Before conducting any clinical trial – which is a nice way of saying "human medical experiment" – doctors and scientists first have to demonstrate that there's sufficient biomedical evidence to justify doing it. But a new study suggests that more than half of clinical trials don't meet this essential standard.
"Clinical trial" is a nice way of saying "human medical experiment." Experimenting on humans is ethical, so long as the people who volunteer give informed consent and receive a treatment that is thought to be medically beneficial.
That latter criterion makes some clinical trials ethically impossible. We could, for instance, prove definitively that vaccines do not cause autism by randomizing a group of children to receive vaccines and another group not to receive vaccines. But not vaccinating children is unethical, so this experiment could never be done.
A similar line of thinking explains why we can't feed people donuts every day to see if they develop diabetes. Though many people might willingly sign up for that clinical trial, it is unethical to design an experiment with the intention of causing a disease to develop. Furthermore, clinical trials that test new therapies, against say cancer, never randomize people to placebo, which would be unethical because they would die. Instead, they are given the "standard" treatment (like chemotherapy), while the experimental group is given something new.
Before any clinical trial is conducted, doctors and scientists first have to demonstrate that there is sufficient biomedical evidence to justify the clinical trial. But a new study suggests that more than half of clinical trials aren't scientifically justified.
Most Clinical Trials Aren't Scientifically Justified
What constitutes a clinical trial that is scientifically justified? Surprisingly, there are neither stringent guidelines nor widely accepted criteria. This is important because a clinical trial that is not scientifically justifiable is not only a waste of money but also ethically unjustifiable.
So a team of Canadian researchers proposed three criteria for scientific justification of clinical trials in the Journal of Clinical Epidemiology:
- Is there a specific hypothesis responding to a clear question?
- Is there uncertainty around the central question?
- Has this uncertainty been established through a systematic review of the literature?
The first criterion is straightforward: The clinical trial should be hypothesis-driven and address a specific medical need. Drug X should improve the lives of patients who suffer from Disease Y. Giving people large doses of vitamins and seeing if anything good happens to them would be a violation of this criterion.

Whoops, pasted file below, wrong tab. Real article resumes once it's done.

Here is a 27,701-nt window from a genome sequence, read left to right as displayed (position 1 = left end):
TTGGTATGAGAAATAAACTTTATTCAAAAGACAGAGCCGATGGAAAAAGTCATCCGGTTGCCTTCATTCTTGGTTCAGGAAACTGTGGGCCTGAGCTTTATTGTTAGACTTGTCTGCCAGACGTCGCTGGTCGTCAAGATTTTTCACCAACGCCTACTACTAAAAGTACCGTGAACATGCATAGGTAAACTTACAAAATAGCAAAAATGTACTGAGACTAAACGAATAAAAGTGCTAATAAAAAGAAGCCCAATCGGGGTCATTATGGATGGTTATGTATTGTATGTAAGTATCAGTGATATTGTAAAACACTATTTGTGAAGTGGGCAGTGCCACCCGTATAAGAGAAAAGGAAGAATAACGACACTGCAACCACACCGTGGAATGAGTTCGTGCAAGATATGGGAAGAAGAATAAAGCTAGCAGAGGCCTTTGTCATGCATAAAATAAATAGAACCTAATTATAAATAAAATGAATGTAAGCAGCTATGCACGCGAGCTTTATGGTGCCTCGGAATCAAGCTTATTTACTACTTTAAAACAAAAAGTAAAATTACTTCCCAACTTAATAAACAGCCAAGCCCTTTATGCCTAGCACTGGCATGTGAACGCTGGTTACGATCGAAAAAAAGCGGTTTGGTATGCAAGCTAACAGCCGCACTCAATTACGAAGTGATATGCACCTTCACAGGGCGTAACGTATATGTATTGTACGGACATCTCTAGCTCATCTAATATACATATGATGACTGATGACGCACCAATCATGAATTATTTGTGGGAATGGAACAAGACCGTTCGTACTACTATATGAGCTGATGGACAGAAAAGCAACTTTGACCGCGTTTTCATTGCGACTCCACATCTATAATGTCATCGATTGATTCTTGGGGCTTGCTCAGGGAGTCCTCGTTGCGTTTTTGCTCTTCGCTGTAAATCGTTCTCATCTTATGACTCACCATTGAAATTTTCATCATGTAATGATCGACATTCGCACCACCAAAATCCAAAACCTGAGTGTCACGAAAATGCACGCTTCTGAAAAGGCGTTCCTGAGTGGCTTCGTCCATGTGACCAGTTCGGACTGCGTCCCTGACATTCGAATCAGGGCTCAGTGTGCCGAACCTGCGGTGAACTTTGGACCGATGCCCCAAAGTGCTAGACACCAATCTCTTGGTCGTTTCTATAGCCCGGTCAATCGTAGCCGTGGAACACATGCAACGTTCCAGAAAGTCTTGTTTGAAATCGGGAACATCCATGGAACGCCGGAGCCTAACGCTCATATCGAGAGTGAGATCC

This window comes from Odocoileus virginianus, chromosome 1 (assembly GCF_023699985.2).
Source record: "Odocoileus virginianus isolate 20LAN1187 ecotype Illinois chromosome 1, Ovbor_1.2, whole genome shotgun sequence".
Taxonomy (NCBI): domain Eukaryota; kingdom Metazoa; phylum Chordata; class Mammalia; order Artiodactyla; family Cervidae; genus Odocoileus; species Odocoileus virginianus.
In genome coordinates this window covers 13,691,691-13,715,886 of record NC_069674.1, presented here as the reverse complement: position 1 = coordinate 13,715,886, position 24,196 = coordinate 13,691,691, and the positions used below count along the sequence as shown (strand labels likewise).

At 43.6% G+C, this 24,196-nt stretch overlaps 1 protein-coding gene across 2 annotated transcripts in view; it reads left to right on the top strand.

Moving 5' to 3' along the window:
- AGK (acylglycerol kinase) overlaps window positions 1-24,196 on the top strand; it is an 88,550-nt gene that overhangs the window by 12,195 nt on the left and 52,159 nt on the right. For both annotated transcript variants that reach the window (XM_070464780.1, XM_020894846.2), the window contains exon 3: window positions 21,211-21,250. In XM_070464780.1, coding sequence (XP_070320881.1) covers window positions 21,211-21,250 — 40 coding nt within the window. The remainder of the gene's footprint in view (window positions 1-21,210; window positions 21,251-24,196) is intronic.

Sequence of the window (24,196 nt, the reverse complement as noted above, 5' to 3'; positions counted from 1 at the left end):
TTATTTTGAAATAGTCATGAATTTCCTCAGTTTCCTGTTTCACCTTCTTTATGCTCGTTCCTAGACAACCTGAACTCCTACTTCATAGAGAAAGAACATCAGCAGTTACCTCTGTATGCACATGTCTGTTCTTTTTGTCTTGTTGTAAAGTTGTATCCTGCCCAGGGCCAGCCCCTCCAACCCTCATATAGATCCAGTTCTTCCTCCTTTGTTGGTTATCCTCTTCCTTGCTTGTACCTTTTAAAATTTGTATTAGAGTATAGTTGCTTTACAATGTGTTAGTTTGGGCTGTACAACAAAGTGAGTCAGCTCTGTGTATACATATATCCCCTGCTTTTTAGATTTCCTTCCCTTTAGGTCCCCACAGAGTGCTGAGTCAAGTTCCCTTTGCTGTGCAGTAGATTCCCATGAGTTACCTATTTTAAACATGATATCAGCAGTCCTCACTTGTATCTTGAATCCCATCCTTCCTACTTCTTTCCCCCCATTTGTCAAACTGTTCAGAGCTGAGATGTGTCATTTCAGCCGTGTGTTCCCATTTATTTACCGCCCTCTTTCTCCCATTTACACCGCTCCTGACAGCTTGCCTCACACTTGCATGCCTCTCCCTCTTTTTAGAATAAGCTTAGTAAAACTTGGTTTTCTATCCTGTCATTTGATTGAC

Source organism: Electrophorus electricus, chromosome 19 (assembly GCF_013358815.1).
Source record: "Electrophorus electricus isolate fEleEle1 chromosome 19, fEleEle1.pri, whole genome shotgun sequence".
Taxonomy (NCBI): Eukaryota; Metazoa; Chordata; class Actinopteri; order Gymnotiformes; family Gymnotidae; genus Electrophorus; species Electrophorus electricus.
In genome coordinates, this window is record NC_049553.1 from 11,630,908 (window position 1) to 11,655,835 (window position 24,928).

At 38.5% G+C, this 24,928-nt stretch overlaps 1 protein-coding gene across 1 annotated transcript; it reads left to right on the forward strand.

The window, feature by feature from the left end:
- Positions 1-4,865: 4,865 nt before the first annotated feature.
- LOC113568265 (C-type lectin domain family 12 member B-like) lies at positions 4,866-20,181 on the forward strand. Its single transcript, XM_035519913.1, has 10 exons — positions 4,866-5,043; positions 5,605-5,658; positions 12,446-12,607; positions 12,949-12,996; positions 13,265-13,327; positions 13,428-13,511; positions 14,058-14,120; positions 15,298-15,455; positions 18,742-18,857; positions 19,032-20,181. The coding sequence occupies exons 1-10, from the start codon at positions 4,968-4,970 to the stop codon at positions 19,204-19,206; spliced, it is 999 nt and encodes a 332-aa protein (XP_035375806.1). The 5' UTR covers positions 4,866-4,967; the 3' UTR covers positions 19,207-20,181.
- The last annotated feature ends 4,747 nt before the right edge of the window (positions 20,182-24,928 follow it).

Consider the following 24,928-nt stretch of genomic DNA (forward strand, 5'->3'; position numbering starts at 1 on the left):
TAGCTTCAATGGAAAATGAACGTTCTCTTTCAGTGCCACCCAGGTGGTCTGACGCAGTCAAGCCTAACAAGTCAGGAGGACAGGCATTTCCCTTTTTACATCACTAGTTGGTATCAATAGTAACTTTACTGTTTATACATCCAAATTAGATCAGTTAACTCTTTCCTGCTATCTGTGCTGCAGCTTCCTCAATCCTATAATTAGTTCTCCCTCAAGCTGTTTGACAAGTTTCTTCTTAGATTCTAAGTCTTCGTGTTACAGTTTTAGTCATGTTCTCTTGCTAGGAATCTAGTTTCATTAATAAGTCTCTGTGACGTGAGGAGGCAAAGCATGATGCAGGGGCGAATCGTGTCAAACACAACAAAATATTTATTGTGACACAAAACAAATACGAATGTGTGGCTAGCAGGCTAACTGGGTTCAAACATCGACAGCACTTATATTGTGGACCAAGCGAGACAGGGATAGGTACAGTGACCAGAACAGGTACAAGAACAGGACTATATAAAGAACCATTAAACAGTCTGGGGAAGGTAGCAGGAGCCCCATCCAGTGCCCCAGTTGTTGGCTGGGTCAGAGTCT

The second criterion addresses redundancy. For a clinical trial to be justified, there should be unanswered questions about the efficacy of the medical intervention. It is pointless, and therefore unjustifiable, to perform a clinical trial if we already know the answer. For example, large doses of vitamin C don't prevent cancer, so we should not perform any more clinical trials which have this as a primary investigative aim.
The third question concerns research. Have the scientists proposing the clinical trial done their homework? Have they sufficiently studied the literature to fully address criterion #2?
The authors then applied these criteria to 208 clinical trials published in the Journal of the American Medical Association and the New England Journal of Medicine in 2015. They found that 76% of clinical trials satisfied criterion #1, 99% satisfied criterion #2, and 54% satisfied criterion #3. Overall, only 44% of clinical trials met all three criteria.
Limitations and Implications
There are at least two key limitations to the study. The first is that scientists aren't always the best writers, so it is possible that most clinical trials are justified, even if the scientists didn't communicate that fact well. The second is that a new treatment that shows therapeutic potential may not have existed long enough for someone to do a systematic review or meta-analysis. Indeed, it arguably would have been unethical to block Ebola vaccine clinical trials on the grounds that there wasn't yet enough animal data.
Despite these limitations, the authors' criteria could help solve a major problem in biomedical science: The existence of research that cannot be replicated. A bit more thoughtfulness prior to initiating clinical trials could help address this thorny issue, ameliorate ethical concerns, and save a lot of money.
Source: Julie De Meulemeester, Mark Fedyk, Lucas Jurkovic, Michael Reaume, Dar Dowlatshahi, Grant Stotts, Michel Shamy. "Many RCTs May Not Be Justified: A Cross-Sectional Analysis of the Ethics and Science of Randomized Clinical Trials." J Clin Epidemiol (Article in press). Published online: Dec 2017. DOI: 10.1016/j.jclinepi.2017.12.027